From Here to Eternity arrives on Blu-ray with a myriad of language and subtitle options, chief amongst the former a DTS-HD Master Audio 5.1 lossless soundtrack and the film's original monaural presentation. The expanded 5.1 track has gracefully expanded upon the original presentation, which is itself presented nicely and accurately. The 5.1 presentation amps up a few key scenes and features more robust and widely spaced music but largely remains true to a classic front-and-center sort of feel. There's a rich, rather wide presence to the opening music. It enjoys light surround support and good, honest clarity, not up to the standards of modern soundtracks but certainly very well pronounced here. The track features a few instances of wide, natural echoing as soldiers march and sing in unison. Otherwise, there's not much in the way of ambient sound effects, though crowded halls do create a decent little atmospheric presence. A fistfight in chapter eleven lacks much in the way of oomph -- the punches fall rather sonically flat -- but the track gains incredible intensity at the end attack. Planes zip around the stage with natural movement while gunfire rips through and explosions power their way into the listening area with even but heavy bass. Dialogue remains firmly grounded in the center and plays with even, crisp delivery. This is an excellent sound presentation from Sony.
From Here to Eternity Blu-ray, Special Features and Extras
From Here to Eternity contains a short listing of supplements, but in terms of content they rank very highly.
From Here to Eternity Blu-ray, Overall Score and Recommendation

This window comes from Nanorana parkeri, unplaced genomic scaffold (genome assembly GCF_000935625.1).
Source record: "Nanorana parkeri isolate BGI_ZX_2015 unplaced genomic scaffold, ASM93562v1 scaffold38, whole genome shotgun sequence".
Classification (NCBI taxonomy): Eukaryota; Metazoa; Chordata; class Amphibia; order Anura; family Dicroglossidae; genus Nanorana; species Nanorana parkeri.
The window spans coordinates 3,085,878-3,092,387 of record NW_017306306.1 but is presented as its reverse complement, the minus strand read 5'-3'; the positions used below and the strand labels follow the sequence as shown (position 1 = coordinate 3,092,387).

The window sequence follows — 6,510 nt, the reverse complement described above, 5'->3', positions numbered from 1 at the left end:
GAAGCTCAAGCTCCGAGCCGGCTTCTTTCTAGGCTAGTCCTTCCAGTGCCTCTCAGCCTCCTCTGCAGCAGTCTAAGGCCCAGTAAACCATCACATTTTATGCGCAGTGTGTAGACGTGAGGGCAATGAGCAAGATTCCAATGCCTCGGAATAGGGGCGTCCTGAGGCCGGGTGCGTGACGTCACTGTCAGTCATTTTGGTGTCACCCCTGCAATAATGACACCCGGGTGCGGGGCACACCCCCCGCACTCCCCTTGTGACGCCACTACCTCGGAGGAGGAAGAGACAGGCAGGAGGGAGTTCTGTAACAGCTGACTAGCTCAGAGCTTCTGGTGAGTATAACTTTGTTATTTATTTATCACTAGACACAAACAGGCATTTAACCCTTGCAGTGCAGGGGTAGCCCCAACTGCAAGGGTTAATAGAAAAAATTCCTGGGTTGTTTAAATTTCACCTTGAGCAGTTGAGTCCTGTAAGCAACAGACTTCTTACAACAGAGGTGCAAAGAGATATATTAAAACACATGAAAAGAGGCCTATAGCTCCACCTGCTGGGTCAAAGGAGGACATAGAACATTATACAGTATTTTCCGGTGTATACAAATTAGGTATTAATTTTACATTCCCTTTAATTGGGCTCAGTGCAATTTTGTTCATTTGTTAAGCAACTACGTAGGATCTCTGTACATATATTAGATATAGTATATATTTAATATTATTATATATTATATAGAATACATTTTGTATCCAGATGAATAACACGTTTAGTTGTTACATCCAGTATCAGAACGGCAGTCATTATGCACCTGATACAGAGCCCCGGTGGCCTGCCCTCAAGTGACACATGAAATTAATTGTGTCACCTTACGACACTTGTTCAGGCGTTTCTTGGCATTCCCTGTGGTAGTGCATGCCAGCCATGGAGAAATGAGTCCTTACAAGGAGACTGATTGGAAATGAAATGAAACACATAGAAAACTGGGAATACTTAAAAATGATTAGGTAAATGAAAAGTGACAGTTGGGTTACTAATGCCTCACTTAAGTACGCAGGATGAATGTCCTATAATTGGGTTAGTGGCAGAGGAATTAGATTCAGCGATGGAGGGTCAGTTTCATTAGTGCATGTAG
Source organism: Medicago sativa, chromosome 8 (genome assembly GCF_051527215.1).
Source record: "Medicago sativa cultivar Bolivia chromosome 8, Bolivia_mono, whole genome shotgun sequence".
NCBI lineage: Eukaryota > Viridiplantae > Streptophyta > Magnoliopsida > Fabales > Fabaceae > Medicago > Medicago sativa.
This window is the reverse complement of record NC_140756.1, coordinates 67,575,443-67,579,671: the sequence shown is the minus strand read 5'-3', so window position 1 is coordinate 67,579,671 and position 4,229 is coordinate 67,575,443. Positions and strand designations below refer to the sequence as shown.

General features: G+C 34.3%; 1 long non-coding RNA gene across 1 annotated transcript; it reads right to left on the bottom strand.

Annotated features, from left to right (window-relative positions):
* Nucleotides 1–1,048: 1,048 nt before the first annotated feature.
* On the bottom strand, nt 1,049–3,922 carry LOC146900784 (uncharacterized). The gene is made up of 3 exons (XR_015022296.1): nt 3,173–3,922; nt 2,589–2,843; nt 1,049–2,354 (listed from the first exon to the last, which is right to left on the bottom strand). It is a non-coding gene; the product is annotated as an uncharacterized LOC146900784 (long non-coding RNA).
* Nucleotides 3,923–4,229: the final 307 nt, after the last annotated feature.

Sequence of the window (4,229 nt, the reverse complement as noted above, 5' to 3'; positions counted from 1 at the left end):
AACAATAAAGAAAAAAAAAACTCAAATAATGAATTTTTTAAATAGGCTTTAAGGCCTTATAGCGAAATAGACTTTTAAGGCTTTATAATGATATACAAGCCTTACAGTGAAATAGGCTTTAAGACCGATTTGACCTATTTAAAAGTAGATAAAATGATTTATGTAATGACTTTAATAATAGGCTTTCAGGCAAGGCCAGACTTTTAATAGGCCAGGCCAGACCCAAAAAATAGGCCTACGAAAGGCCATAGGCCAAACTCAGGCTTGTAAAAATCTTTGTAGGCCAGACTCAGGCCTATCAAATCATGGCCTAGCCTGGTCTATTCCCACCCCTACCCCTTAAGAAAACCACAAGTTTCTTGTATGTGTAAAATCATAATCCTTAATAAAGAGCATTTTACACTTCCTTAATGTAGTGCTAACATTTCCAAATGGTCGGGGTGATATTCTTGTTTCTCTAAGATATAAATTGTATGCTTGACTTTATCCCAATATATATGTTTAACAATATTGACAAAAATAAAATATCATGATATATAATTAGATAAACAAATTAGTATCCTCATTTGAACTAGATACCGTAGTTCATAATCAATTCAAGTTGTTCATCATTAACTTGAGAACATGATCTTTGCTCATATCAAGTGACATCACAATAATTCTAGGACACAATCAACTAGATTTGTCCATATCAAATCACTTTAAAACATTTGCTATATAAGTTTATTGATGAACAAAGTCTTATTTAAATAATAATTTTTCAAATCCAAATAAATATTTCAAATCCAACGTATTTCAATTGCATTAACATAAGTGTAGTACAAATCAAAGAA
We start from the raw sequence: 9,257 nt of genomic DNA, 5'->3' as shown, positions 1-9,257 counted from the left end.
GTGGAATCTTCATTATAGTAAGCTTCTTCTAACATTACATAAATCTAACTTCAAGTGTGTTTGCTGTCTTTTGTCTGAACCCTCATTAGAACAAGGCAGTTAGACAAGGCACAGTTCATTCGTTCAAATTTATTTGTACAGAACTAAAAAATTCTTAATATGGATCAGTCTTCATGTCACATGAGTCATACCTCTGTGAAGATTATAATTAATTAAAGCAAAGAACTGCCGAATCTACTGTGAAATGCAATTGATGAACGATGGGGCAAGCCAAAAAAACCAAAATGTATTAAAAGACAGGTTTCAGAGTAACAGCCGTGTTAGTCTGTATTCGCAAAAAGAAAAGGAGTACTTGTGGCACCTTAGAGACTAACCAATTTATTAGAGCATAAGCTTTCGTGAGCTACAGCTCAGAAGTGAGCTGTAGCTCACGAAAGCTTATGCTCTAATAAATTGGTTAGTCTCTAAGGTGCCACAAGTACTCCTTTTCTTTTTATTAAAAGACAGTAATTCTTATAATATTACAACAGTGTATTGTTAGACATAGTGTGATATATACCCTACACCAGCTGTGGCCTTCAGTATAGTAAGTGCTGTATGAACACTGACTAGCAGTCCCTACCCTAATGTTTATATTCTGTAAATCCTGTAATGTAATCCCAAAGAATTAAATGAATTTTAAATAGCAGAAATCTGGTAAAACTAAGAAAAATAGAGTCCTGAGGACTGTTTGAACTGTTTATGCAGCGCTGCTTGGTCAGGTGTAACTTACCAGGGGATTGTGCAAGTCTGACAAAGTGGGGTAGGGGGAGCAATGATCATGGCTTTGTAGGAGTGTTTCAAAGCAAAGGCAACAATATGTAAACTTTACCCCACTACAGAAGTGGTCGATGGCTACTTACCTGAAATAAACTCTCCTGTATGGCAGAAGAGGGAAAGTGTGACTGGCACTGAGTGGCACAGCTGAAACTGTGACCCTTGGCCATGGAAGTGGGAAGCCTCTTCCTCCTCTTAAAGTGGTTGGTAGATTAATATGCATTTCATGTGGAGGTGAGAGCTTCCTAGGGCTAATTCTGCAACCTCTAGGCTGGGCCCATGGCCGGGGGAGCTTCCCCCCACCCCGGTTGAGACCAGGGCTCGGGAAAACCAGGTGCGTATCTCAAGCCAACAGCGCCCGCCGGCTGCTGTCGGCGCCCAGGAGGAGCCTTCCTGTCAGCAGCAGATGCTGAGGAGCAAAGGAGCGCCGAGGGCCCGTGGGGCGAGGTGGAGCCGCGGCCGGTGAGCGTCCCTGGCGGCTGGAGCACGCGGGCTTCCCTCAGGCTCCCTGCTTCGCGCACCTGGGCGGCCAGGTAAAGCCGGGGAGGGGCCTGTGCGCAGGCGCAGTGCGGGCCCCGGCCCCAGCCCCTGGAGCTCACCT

From Here to Eternity is one of the best films of the 1950s and a landmark picture for a number of reasons. It may not be so scandalous now as it was then, but it remains a near faultless cinema experience, blending together incredible storytelling, captivating narratives, and superb acting in what is certainly one of the classic, unforgettable pictures of its, or any, time. Sony's Blu-ray release of From Here to Eternity features standout video, excellent audio, and a high quality assortment of extras, headlined by a fantastic picture-in-picture experience. From Here to Eternity earns my highest recommendation.
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From Here to Eternity Blu-ray, News and Updates
• From Here to Eternity Blu-ray - July 22, 2013
Sony Pictures Home Entertainment has announced the 60th Anniversary Blu-ray release of Fred Zinnemann's From Here to Eternity, starring Burt Lancaster, Montgomery Clift, Deborah Kerr, Frank Sinatra and Donna Reed. Restored from a 4K scan, the 1953 classic arrives ...